The Sixteenth Amendment to the U.S. Constitution, which was ratified on February 25, 1913, gave Congress the constitutional power to lay and collect taxes on income, from whatever source derived, without any apportionment among the individual states. On October 3, 1913, the first constitutionally valid income tax, based on the cash receipts/disbursements concept as originally articulated in 1861, was enacted in the Revenue Act of 1913. Revenue Act (1913) These tax provisions were made retroactive to March 1, 1913, and scheduled to expire on February 28, 1914. They provided a limited degree of complexity and minimal tax rates, ranging from 1 to 7 percent, on a progressive scale of taxable income. Although this legislation represented a significant historical event, the limited complexity and low rates of taxation coupled with reasonable levels of income progression were such that the overall burden was quite small for most people. As a result, the tax did not command a high level of concern among businesspeople.

Yearly revenue-raising measures were enacted between 1914 and 1917 to replace the respective tax provisions as each expired. None was more complex or significant than the Revenue Act of 1913. These acts provided little evidence that Congress had more than a transitory and minimal interest in income taxation. It was widely believed that an insignificant tax bill would be enacted each year and that ultimately the necessity to raise revenue for the government would disappear, bringing an end to the income tax.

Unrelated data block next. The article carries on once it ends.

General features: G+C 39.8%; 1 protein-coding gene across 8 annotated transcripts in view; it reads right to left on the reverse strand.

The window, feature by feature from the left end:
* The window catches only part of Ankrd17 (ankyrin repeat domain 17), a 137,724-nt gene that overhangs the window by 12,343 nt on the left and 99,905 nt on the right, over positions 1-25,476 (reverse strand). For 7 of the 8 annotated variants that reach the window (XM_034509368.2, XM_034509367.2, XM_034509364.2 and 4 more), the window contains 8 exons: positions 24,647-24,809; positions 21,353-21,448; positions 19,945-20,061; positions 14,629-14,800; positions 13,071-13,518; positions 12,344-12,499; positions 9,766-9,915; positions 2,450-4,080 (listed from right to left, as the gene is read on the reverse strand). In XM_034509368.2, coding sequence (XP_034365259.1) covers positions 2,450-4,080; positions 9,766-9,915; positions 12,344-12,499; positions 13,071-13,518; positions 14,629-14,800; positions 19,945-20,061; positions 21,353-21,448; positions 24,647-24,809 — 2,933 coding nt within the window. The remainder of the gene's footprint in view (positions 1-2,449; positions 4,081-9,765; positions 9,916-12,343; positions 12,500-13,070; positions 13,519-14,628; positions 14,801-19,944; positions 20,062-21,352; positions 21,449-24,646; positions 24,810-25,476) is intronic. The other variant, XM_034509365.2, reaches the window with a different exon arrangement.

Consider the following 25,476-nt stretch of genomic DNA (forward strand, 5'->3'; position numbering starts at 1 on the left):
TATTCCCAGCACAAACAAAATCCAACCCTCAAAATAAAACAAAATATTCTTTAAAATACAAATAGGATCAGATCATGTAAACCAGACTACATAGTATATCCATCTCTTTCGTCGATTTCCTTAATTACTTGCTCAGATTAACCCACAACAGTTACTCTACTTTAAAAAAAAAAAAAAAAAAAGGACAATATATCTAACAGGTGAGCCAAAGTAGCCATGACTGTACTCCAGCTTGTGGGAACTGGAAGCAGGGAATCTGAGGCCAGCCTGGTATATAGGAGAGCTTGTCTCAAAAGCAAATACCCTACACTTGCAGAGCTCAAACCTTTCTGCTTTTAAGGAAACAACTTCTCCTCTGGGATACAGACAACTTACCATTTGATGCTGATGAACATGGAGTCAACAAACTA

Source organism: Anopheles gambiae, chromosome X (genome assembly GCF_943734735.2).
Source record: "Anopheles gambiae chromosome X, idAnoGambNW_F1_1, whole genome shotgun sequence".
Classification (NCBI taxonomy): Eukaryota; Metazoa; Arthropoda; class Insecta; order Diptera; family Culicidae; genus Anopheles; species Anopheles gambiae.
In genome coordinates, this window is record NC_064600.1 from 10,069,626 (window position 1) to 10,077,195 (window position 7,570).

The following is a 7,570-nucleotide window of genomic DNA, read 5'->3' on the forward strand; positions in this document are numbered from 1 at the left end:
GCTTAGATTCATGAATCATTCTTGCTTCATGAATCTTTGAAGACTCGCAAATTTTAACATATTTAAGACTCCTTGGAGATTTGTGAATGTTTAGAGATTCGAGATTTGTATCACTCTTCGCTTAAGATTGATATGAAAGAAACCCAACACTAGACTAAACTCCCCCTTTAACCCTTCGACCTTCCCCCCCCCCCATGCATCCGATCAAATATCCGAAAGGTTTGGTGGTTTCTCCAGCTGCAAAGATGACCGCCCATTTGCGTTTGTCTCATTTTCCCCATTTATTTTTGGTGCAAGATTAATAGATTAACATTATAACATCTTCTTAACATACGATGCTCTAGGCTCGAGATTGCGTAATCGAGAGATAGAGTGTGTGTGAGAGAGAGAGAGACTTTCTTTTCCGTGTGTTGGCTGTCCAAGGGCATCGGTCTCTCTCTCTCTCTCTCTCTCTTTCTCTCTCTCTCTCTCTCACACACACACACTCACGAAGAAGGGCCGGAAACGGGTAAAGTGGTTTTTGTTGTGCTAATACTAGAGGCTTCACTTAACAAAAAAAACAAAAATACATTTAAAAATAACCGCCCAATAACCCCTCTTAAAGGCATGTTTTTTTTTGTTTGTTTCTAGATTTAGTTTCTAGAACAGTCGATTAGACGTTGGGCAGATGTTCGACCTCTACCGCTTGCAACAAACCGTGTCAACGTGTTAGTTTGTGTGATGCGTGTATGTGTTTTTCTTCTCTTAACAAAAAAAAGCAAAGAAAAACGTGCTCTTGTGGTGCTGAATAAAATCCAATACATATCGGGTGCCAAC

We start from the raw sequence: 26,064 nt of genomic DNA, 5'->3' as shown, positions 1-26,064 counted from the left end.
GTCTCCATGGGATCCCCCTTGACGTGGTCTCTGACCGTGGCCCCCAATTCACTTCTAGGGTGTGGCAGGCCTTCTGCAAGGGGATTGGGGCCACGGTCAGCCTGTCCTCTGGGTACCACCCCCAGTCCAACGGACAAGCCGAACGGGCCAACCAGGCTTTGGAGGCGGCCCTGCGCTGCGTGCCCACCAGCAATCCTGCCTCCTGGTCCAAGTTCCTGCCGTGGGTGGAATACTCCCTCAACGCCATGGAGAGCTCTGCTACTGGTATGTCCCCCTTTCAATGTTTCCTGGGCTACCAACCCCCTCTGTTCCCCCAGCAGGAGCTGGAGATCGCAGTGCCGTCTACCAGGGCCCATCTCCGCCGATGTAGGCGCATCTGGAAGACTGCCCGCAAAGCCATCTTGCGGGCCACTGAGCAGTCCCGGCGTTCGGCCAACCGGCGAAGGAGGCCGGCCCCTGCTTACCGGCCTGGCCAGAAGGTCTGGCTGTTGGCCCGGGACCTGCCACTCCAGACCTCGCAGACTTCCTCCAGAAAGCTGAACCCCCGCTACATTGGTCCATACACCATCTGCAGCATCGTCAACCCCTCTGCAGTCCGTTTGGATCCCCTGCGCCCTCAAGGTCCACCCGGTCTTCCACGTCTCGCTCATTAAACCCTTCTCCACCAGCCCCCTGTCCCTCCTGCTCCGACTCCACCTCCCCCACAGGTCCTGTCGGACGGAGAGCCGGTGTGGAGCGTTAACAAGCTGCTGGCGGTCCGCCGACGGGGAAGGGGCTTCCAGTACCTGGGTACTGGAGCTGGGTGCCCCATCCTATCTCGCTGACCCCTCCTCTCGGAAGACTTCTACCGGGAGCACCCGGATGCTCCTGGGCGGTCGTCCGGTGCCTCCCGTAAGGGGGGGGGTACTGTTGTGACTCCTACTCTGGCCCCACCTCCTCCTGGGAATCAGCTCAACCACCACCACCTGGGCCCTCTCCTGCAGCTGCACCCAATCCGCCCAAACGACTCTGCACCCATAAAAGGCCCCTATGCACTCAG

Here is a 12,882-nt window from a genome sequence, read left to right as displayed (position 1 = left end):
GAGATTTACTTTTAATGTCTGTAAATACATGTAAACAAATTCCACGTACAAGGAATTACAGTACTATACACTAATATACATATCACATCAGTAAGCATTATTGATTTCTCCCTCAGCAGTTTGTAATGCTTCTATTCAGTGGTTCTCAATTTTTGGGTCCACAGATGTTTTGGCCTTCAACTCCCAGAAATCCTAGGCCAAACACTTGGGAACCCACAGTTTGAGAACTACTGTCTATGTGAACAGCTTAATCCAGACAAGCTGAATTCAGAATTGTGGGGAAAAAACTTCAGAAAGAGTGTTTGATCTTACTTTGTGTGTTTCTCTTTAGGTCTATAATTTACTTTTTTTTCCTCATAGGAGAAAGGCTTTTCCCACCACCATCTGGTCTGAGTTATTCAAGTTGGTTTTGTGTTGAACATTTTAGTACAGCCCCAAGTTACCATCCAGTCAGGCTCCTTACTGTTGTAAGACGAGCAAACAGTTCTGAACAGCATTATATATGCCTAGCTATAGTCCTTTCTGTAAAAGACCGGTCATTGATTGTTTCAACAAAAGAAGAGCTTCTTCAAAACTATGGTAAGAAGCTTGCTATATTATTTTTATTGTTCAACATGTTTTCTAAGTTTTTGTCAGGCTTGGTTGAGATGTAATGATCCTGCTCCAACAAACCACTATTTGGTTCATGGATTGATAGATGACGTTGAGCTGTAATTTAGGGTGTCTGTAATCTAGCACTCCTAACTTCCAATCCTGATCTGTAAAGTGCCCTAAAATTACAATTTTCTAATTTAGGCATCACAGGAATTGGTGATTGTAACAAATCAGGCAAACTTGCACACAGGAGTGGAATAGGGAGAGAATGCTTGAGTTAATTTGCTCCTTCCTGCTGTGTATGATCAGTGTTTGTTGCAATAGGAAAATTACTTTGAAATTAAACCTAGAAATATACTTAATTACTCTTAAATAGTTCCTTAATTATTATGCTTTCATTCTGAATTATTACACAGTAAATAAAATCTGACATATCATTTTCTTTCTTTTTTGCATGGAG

This simplistic, naïve belief and hope collapsed with the entry of the United States into World War I. Rapidly expanding business activity accompanied the war effort, leading to a dramatic increase in corporate profitability. Concurrently, the leaders of the United States were faced with a mandate to raise substantial sums of revenue in support of the war effort. The obvious course of action, given the relatively new congressional power to tax income, was to enact a scheme of corporate income taxation. Thus, with two objectives in mind—dampening corporate profitability and financing the military effort—Congress enacted the War Revenue Act of 1917, forever changing the business environment in the United States.